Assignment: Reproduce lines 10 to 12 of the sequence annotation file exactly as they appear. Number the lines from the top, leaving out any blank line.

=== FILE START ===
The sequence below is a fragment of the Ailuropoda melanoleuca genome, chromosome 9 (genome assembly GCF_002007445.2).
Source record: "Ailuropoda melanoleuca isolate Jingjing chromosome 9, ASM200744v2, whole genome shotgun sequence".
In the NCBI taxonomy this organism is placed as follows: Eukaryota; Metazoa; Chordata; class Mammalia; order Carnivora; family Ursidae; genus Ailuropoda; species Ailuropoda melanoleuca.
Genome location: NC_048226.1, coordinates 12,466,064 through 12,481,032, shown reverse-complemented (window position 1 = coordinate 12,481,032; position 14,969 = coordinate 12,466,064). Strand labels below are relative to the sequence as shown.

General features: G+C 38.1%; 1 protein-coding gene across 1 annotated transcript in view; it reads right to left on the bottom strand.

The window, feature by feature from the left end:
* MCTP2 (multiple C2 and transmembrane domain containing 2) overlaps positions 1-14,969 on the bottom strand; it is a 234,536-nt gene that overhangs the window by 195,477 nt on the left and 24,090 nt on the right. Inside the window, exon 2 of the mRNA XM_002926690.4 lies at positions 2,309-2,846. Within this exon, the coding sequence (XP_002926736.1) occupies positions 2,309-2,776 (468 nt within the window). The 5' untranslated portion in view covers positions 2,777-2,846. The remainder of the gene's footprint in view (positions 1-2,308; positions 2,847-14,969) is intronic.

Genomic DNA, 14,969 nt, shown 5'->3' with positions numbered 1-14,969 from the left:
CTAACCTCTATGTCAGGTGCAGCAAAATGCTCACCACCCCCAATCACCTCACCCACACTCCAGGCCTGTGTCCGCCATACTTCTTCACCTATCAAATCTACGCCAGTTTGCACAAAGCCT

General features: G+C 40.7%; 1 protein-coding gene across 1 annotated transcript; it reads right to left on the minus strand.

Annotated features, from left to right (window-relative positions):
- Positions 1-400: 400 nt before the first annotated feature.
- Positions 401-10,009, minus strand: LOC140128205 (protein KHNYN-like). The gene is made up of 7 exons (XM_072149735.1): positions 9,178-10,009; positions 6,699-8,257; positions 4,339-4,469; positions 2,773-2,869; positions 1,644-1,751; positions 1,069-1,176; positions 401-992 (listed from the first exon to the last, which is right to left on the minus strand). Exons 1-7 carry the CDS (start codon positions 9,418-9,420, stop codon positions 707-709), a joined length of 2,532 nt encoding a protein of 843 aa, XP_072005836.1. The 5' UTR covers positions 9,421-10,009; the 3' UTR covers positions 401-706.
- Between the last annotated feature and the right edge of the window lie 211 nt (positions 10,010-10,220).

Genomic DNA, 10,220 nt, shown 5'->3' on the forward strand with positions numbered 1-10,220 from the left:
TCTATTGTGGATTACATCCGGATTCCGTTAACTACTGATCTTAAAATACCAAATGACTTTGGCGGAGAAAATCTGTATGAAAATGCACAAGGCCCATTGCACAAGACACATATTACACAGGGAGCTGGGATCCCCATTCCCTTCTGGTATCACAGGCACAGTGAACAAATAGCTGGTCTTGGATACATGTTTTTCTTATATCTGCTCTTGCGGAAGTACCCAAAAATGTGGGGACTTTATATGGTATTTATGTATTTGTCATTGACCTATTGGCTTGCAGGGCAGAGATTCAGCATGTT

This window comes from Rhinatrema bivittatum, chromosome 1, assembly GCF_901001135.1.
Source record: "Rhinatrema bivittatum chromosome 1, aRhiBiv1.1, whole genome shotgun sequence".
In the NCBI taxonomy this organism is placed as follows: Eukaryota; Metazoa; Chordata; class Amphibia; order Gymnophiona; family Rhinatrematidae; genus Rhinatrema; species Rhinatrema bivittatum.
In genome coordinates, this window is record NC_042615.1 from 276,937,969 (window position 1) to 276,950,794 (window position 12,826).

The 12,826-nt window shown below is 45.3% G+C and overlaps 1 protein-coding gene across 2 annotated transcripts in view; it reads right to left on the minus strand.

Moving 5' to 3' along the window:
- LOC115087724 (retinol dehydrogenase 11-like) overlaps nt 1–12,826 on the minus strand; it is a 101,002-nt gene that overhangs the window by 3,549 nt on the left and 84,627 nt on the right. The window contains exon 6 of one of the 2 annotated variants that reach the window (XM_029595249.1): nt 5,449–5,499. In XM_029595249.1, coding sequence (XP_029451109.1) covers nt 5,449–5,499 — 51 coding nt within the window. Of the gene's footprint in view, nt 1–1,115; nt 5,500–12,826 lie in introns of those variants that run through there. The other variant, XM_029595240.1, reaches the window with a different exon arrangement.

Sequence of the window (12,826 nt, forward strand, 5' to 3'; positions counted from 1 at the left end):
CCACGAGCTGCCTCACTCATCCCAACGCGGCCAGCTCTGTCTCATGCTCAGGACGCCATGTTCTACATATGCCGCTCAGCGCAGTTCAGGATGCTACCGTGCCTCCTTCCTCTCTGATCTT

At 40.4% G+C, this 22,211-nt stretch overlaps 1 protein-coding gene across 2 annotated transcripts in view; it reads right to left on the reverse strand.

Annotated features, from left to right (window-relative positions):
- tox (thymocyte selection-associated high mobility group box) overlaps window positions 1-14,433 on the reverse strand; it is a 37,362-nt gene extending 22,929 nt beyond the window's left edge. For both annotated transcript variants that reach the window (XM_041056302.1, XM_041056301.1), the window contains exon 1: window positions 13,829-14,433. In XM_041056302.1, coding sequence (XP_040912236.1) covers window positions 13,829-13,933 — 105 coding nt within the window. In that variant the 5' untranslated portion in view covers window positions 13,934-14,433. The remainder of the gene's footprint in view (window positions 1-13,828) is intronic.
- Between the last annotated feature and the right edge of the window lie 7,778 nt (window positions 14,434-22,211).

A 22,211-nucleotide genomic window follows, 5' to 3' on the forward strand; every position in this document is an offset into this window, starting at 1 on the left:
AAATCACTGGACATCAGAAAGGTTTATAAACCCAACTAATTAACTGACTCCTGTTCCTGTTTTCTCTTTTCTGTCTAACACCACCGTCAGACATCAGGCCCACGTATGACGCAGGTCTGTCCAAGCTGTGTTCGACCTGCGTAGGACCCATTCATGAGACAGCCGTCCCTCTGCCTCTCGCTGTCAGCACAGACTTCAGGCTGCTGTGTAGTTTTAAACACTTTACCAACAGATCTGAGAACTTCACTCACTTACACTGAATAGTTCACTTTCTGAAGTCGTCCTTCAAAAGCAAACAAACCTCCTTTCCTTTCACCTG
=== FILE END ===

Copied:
General features: G+C 40.7%; 1 protein-coding gene across 1 annotated transcript; it reads right to left on the minus strand.

Annotated features, from left to right (window-relative positions):
- Positions 1-400: 400 nt before the first annotated feature.